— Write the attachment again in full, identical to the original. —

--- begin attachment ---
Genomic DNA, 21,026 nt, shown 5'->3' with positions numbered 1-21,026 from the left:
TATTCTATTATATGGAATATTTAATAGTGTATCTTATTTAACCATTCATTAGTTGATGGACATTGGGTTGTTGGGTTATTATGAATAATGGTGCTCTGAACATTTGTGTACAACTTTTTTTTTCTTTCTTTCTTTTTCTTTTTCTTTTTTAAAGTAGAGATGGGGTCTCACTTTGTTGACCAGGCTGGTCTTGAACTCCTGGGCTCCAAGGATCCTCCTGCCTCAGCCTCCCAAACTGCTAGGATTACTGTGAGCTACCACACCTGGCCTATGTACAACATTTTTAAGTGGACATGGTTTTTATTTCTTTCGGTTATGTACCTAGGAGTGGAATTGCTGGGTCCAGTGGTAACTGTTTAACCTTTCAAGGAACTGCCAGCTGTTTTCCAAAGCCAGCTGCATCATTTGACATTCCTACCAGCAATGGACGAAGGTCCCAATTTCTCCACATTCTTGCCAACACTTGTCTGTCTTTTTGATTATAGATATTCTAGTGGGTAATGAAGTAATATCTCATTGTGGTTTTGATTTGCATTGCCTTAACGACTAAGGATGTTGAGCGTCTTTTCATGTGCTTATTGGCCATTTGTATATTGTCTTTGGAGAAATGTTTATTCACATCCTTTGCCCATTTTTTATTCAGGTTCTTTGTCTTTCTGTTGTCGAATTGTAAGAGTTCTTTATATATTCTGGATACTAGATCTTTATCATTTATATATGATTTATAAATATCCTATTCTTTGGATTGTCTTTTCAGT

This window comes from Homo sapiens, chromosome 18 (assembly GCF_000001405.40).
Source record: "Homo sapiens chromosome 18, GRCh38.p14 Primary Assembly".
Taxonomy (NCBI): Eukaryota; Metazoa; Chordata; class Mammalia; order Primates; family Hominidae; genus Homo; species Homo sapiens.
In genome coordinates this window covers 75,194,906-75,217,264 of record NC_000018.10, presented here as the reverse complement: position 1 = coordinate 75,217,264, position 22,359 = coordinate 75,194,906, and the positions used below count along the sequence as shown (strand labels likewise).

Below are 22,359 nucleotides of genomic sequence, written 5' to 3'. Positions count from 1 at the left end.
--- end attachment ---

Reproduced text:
Genomic DNA, 21,026 nt, shown 5'->3' with positions numbered 1-21,026 from the left:
TATTCTATTATATGGAATATTTAATAGTGTATCTTATTTAACCATTCATTAGTTGATGGACATTGGGTTGTTGGGTTATTATGAATAATGGTGCTCTGAACATTTGTGTACAACTTTTTTTTTCTTTCTTTCTTTTTCTTTTTCTTTTTTAAAGTAGAGATGGGGTCTCACTTTGTTGACCAGGCTGGTCTTGAACTCCTGGGCTCCAAGGATCCTCCTGCCTCAGCCTCCCAAACTGCTAGGATTACTGTGAGCTACCACACCTGGCCTATGTACAACATTTTTAAGTGGACATGGTTTTTATTTCTTTCGGTTATGTACCTAGGAGTGGAATTGCTGGGTCCAGTGGTAACTGTTTAACCTTTCAAGGAACTGCCAGCTGTTTTCCAAAGCCAGCTGCATCATTTGACATTCCTACCAGCAATGGACGAAGGTCCCAATTTCTCCACATTCTTGCCAACACTTGTCTGTCTTTTTGATTATAGATATTCTAGTGGGTAATGAAGTAATATCTCATTGTGGTTTTGATTTGCATTGCCTTAACGACTAAGGATGTTGAGCGTCTTTTCATGTGCTTATTGGCCATTTGTATATTGTCTTTGGAGAAATGTTTATTCACATCCTTTGCCCATTTTTTATTCAGGTTCTTTGTCTTTCTGTTGTCGAATTGTAAGAGTTCTTTATATATTCTGGATACTAGATCTTTATCATTTATATATGATTTATAAATATCCTATTCTTTGGATTGTCTTTTCAGT

This window comes from Homo sapiens, chromosome 18 (assembly GCF_000001405.40).
Source record: "Homo sapiens chromosome 18, GRCh38.p14 Primary Assembly".
Taxonomy (NCBI): Eukaryota; Metazoa; Chordata; class Mammalia; order Primates; family Hominidae; genus Homo; species Homo sapiens.
In genome coordinates this window covers 75,194,906-75,217,264 of record NC_000018.10, presented here as the reverse complement: position 1 = coordinate 75,217,264, position 22,359 = coordinate 75,194,906, and the positions used below count along the sequence as shown (strand labels likewise).

Below are 22,359 nucleotides of genomic sequence, written 5' to 3'. Positions count from 1 at the left end.